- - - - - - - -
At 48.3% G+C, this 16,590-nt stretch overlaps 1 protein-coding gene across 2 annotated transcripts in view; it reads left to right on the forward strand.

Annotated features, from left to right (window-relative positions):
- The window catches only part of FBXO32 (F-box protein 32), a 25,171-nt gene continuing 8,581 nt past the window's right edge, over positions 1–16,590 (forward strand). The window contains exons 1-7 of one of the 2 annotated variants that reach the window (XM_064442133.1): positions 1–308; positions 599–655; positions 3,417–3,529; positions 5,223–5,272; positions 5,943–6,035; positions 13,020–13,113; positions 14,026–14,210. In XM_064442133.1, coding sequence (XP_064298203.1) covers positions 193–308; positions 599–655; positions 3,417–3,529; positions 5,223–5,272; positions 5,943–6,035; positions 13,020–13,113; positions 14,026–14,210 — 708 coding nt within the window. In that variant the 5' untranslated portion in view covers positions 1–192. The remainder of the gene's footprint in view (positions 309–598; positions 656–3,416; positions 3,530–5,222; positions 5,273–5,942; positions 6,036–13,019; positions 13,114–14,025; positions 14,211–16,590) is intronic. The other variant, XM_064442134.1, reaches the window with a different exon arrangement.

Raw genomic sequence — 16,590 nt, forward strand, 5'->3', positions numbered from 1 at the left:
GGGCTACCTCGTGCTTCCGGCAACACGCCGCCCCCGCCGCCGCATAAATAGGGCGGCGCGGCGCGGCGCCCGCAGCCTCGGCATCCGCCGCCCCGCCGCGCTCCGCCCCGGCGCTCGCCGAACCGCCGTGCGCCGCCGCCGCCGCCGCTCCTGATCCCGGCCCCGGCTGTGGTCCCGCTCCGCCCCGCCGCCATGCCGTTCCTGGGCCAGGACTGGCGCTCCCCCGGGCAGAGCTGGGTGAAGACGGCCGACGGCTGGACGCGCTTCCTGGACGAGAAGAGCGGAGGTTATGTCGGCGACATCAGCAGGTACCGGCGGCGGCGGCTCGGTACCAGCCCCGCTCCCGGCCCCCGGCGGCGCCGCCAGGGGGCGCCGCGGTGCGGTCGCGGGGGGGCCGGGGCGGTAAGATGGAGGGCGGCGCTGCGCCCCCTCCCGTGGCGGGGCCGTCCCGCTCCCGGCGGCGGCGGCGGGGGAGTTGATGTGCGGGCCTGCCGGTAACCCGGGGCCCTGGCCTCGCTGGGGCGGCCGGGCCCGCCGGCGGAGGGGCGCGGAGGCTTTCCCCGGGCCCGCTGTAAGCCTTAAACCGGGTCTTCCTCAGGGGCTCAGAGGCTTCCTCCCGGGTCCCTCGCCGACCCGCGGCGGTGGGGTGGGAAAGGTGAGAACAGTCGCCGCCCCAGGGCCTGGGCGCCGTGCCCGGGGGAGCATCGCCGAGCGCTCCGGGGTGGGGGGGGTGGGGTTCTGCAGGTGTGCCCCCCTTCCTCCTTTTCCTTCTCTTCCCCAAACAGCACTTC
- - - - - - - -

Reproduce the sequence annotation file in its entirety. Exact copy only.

At 48.3% G+C, this 16,590-nt stretch overlaps 1 protein-coding gene across 2 annotated transcripts in view; it reads left to right on the forward strand.

Annotated features, from left to right (window-relative positions):
- The window catches only part of FBXO32 (F-box protein 32), a 25,171-nt gene continuing 8,581 nt past the window's right edge, over positions 1–16,590 (forward strand). The window contains exons 1-7 of one of the 2 annotated variants that reach the window (XM_064442133.1): positions 1–308; positions 599–655; positions 3,417–3,529; positions 5,223–5,272; positions 5,943–6,035; positions 13,020–13,113; positions 14,026–14,210. In XM_064442133.1, coding sequence (XP_064298203.1) covers positions 193–308; positions 599–655; positions 3,417–3,529; positions 5,223–5,272; positions 5,943–6,035; positions 13,020–13,113; positions 14,026–14,210 — 708 coding nt within the window. In that variant the 5' untranslated portion in view covers positions 1–192. The remainder of the gene's footprint in view (positions 309–598; positions 656–3,416; positions 3,530–5,222; positions 5,273–5,942; positions 6,036–13,019; positions 13,114–14,025; positions 14,211–16,590) is intronic. The other variant, XM_064442134.1, reaches the window with a different exon arrangement.

Raw genomic sequence — 16,590 nt, forward strand, 5'->3', positions numbered from 1 at the left:
GGGCTACCTCGTGCTTCCGGCAACACGCCGCCCCCGCCGCCGCATAAATAGGGCGGCGCGGCGCGGCGCCCGCAGCCTCGGCATCCGCCGCCCCGCCGCGCTCCGCCCCGGCGCTCGCCGAACCGCCGTGCGCCGCCGCCGCCGCCGCTCCTGATCCCGGCCCCGGCTGTGGTCCCGCTCCGCCCCGCCGCCATGCCGTTCCTGGGCCAGGACTGGCGCTCCCCCGGGCAGAGCTGGGTGAAGACGGCCGACGGCTGGACGCGCTTCCTGGACGAGAAGAGCGGAGGTTATGTCGGCGACATCAGCAGGTACCGGCGGCGGCGGCTCGGTACCAGCCCCGCTCCCGGCCCCCGGCGGCGCCGCCAGGGGGCGCCGCGGTGCGGTCGCGGGGGGGCCGGGGCGGTAAGATGGAGGGCGGCGCTGCGCCCCCTCCCGTGGCGGGGCCGTCCCGCTCCCGGCGGCGGCGGCGGGGGAGTTGATGTGCGGGCCTGCCGGTAACCCGGGGCCCTGGCCTCGCTGGGGCGGCCGGGCCCGCCGGCGGAGGGGCGCGGAGGCTTTCCCCGGGCCCGCTGTAAGCCTTAAACCGGGTCTTCCTCAGGGGCTCAGAGGCTTCCTCCCGGGTCCCTCGCCGACCCGCGGCGGTGGGGTGGGAAAGGTGAGAACAGTCGCCGCCCCAGGGCCTGGGCGCCGTGCCCGGGGGAGCATCGCCGAGCGCTCCGGGGTGGGGGGGGTGGGGTTCTGCAGGTGTGCCCCCCTTCCTCCTTTTCCTTCTCTTCCCCAAACAGCACTTC